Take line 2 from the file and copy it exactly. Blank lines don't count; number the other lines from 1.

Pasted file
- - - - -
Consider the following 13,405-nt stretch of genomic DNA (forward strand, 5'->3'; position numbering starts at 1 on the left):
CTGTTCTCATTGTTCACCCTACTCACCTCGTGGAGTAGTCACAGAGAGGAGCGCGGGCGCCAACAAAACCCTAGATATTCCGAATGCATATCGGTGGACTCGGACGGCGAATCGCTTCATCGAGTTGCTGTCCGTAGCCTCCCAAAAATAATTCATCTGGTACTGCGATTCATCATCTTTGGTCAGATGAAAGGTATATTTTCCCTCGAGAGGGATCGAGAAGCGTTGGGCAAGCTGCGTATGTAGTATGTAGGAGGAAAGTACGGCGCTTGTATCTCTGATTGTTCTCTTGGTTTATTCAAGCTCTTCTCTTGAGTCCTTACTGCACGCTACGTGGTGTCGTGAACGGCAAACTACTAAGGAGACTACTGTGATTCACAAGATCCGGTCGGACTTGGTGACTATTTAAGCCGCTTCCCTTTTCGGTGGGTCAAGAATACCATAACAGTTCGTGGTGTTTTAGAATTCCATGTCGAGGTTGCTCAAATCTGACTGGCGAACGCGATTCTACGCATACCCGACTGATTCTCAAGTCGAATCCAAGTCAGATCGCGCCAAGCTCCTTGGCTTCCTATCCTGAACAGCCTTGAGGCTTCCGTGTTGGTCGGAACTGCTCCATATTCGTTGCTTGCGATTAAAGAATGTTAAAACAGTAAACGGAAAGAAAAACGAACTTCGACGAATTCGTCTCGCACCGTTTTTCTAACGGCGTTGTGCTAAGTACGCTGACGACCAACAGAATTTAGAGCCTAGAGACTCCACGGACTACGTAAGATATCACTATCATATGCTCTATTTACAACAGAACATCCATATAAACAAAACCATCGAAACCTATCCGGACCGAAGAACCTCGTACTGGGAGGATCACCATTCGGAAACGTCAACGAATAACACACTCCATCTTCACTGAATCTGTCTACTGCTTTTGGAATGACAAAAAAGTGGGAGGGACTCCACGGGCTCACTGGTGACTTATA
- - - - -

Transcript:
CTGTTCTCATTGTTCACCCTACTCACCTCGTGGAGTAGTCACAGAGAGGAGCGCGGGCGCCAACAAAACCCTAGATATTCCGAATGCATATCGGTGGACTCGGACGGCGAATCGCTTCATCGAGTTGCTGTCCGTAGCCTCCCAAAAATAATTCATCTGGTACTGCGATTCATCATCTTTGGTCAGATGAAAGGTATATTTTCCCTCGAGAGGGATCGAGAAGCGTTGGGCAAGCTGCGTATGTAGTATGTAGGAGGAAAGTACGGCGCTTGTATCTCTGATTGTTCTCTTGGTTTATTCAAGCTCTTCTCTTGAGTCCTTACTGCACGCTACGTGGTGTCGTGAACGGCAAACTACTAAGGAGACTACTGTGATTCACAAGATCCGGTCGGACTTGGTGACTATTTAAGCCGCTTCCCTTTTCGGTGGGTCAAGAATACCATAACAGTTCGTGGTGTTTTAGAATTCCATGTCGAGGTTGCTCAAATCTGACTGGCGAACGCGATTCTACGCATACCCGACTGATTCTCAAGTCGAATCCAAGTCAGATCGCGCCAAGCTCCTTGGCTTCCTATCCTGAACAGCCTTGAGGCTTCCGTGTTGGTCGGAACTGCTCCATATTCGTTGCTTGCGATTAAAGAATGTTAAAACAGTAAACGGAAAGAAAAACGAACTTCGACGAATTCGTCTCGCACCGTTTTTCTAACGGCGTTGTGCTAAGTACGCTGACGACCAACAGAATTTAGAGCCTAGAGACTCCACGGACTACGTAAGATATCACTATCATATGCTCTATTTACAACAGAACATCCATATAAACAAAACCATCGAAACCTATCCGGACCGAAGAACCTCGTACTGGGAGGATCACCATTCGGAAACGTCAACGAATAACACACTCCATCTTCACTGAATCTGTCTACTGCTTTTGGAATGACAAAAAAGTGGGAGGGACTCCACGGGCTCACTGGTGACTTATA